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We Get Letters: Coleman Got it Wrong

Published on Monday, May 23, 2022 | 12:41 pm

Dear Andre,

I am writing in response to your letter regarding rezoning religious property for affordable housing. You write about a “lack of oversight” in the proposal for rezoning religious property and compare this to oversight of the police. You are comparing oranges and apples, which is unfair and inappropriate.

There will be oversight of any affordable housing built under this proposal. First, the project will have to conform to developments standards regarding height, density, scale, etc. that the City Council has pre-approved. Then the project will be scrutinized by the Design Commission will to make sure it’s appropriate for the location.

That’s how housing typically is built, Cities provide development standards for each zone of the city so that developers will know in advance what kind of height, units per acre, etc. are permitted. If the city didn’t have predetermined development standards, developers would be reluctant to build anything since they would have no idea what’s allowed.

In addition to conforming to the City’s standards, affordable housing developers have to meet much stricter standards required by funders to obtain needed funding. That’s why affordable housing is typically “green” and of higher quality than many market rate developments. Marv’s Place, a Mediterranean style apartment for homeless families, is an award-winning example.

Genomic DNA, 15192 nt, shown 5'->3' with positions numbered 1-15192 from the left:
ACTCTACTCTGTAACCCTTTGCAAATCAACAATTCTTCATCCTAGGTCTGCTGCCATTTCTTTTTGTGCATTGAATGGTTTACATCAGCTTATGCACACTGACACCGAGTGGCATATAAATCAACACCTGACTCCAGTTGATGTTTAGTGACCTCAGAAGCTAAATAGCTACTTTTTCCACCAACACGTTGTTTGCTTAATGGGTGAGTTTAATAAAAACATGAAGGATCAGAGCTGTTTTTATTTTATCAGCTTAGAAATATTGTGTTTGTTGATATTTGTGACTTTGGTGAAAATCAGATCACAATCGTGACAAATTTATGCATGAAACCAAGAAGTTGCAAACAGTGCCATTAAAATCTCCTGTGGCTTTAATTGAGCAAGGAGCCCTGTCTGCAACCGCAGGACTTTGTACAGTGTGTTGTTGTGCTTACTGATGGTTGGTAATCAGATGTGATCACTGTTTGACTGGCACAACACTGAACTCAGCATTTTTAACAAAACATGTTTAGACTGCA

You bring up the project in Altadena which is an unusual case because Altadena is in an unincorporated part of LA County and therefore subject to County rules regarding zoning and development standards. The Pasadena Town Council adopted a policy that buildings should be no more than three stories, but this policy is not binding on the County. A developer took advantage of the fact that the County allowed affordable housing by right to propose a 5-story project. When the community strongly opposed this project, LA County Supervisor Kathryn Barger intervened and its height was reduced to 4 stories.

This could not happen in Pasadena because our city has it own development standard and we have local control.

It is also worth noting that this policy would not apply to churches in single family neighborhoods, only in commercial and PS zones. It’s therefore a very modest proposal. The staff recommendation would allow only three additional churches to have affordable housing built on their property, whereas our proposal would allow an additional 7 (out of 136 churches in our city). Without clear, predetermined development standards, none of these churches would have affordable housing built on their property because it would be too risky for developers to seek a variance or CUP for small projects. (We are proposing “by right” for projects smaller than 75 units. Bigger projects would go through a discretionary review process)

We anticipate that our proposal would result in several hundred units of affordable housing at no cost to our city’s General Fund and would bring tens of millions of dollars in investment to our city because it would be funded by state and federal sources. Most importantly, this would meet an urgent need for affordable housing.

Anthony Manousos
Co-founder of Making Housing and Community Happen

Got something to say, email Managing Editor André Coleman, at

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